Adapt & other things that caught my eye this week
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The estimated reading time for this post is 112 seconds
Adapt did a great guerrilla wrap for Metro newspapers during the December general election. In their own words:
We designed an alternative newspaper cover wrap for the Metro. On it, we imagined a different approach to the December 2019 election – where climate change was the main focus. From front page to the sports section, we turned every tiny detail of the newspaper into a lighthearted commentary on climate change and the urgent need for a Green New Deal. Once printed the paper cover was applied to Metro newspapers and distributed across London by a large team of volunteers.
I liked this Adapt project as it reminded me of people like Adbusters and the ethos behind much of the stuff on the Wooster Collective
Scotty Allen of Strange Parts went to a wholesale market in Shenzhen, China that sells everything you need for a high tech factory. This eco-system is why industrialisation isn’t going to return to the UK any time soon.
Watch out for the vibrating pans in after 8:25 that tilt components up the right way. Such a simple design solution, each one is custom made for the part that they need to work with. Seeing it in action is almost like black magic.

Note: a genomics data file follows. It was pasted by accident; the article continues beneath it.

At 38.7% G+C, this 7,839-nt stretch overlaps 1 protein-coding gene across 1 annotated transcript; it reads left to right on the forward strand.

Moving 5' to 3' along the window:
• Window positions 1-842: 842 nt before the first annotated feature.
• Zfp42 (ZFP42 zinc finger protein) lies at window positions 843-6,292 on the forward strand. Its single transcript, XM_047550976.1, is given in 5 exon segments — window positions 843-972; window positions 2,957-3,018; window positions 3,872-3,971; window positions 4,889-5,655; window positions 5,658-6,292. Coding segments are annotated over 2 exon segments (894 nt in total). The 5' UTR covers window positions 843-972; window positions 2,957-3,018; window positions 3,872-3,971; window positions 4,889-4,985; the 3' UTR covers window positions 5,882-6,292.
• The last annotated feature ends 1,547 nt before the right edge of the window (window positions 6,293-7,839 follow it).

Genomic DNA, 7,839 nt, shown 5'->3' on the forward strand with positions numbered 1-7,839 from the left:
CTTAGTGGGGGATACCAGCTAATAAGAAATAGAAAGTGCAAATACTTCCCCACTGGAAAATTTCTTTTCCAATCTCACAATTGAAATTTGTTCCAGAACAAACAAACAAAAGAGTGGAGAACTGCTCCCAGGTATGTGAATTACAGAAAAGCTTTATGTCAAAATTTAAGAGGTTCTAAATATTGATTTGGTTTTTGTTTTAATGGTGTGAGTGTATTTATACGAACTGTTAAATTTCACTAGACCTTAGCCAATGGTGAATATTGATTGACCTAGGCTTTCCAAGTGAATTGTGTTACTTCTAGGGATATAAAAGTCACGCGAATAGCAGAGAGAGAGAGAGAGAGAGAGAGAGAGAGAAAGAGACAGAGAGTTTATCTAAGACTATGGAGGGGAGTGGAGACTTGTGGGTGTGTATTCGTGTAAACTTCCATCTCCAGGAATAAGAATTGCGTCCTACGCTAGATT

It’s interesting to look back through concept videos at what people thought the future might hold. This one was done in 2001 and captures the ennui of modern life. It was originally made for a Teletext conference… More on the web-of-no-web here.
Brilliant bit of work on Cheetos based on the product flaw / design feature of flavouring that gets all over your fingers. Ride on 90s nostalgia with MC Hammer and you have a Super Bowl memorable experience.
It is right up there with the Steven Siegel ad from 2004 by BBDO New York that had Mountain Dew as the hero product also featured other PepsiCo brands including Cheetos.
LinkedIn – Louis Vuitton menswear fall/winter 2020 lifestream – its odd to see a YouTube style lifestream on LinkedIn. Engagement seems to be relatively low given Louis Vuitton’s million-plus followers. And the user experience is really out of context on a business platform.